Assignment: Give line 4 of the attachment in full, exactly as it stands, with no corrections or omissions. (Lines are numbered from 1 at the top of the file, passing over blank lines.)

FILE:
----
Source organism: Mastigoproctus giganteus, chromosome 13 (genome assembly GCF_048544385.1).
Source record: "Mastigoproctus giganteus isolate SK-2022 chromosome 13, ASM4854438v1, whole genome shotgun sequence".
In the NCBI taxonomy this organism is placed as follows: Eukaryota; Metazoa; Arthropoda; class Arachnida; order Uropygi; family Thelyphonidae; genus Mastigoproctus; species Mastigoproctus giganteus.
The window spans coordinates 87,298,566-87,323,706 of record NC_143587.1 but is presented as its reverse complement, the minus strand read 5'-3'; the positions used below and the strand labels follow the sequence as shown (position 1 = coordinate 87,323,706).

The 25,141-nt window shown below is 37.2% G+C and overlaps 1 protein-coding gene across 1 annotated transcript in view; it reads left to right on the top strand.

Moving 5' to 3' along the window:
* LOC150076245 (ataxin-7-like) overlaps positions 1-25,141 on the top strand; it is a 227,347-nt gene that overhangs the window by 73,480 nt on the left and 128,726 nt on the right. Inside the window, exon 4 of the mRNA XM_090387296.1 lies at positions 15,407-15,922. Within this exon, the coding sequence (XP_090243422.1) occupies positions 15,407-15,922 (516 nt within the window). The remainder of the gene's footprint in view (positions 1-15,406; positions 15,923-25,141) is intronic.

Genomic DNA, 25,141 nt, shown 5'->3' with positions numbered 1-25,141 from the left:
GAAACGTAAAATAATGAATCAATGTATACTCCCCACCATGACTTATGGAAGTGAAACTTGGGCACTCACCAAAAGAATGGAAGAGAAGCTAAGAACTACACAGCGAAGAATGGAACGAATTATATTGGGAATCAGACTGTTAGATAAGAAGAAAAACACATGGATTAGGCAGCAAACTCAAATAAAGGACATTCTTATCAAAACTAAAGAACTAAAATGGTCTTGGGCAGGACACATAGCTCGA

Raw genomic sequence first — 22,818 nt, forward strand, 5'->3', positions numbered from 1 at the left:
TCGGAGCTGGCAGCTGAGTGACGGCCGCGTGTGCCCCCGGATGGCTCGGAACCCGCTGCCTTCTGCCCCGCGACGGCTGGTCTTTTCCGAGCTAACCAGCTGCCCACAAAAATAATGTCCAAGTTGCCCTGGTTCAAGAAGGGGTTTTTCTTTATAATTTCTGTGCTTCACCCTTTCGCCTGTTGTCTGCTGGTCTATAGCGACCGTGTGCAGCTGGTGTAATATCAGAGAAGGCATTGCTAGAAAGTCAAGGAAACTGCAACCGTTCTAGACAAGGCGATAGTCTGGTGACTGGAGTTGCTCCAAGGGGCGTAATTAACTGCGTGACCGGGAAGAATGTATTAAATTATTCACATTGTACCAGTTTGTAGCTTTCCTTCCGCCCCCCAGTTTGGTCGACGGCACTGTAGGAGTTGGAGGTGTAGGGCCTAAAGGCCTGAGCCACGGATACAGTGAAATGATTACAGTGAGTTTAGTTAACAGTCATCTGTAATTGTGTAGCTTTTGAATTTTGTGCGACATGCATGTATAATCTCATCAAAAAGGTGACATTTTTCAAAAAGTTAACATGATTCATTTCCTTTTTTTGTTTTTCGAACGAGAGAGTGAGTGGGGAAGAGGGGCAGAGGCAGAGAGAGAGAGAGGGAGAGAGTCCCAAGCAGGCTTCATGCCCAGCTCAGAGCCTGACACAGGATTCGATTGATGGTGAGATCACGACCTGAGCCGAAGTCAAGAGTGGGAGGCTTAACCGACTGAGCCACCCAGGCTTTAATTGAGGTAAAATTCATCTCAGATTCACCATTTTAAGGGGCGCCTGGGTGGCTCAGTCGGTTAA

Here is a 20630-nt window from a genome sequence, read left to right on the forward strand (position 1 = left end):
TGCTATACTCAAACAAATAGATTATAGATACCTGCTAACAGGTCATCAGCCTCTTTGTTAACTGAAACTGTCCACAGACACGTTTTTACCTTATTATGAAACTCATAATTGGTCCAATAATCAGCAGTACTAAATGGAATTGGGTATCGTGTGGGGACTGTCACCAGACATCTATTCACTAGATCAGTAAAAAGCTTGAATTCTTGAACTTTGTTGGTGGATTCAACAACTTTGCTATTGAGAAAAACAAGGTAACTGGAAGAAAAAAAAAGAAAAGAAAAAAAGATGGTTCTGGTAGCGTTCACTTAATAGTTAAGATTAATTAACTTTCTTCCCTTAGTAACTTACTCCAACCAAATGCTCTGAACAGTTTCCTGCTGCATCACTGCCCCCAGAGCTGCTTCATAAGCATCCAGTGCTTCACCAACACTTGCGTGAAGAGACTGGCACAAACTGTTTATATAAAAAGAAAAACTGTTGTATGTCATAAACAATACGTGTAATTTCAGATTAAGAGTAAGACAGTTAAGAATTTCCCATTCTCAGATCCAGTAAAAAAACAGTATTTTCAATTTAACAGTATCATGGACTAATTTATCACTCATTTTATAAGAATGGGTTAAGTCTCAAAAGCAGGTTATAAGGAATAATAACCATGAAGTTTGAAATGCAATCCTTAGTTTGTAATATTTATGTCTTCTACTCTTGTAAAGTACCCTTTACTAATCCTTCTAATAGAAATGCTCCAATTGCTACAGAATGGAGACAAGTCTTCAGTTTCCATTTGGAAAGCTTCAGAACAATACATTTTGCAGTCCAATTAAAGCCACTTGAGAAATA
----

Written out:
The window spans coordinates 87,298,566-87,323,706 of record NC_143587.1 but is presented as its reverse complement, the minus strand read 5'-3'; the positions used below and the strand labels follow the sequence as shown (position 1 = coordinate 87,323,706).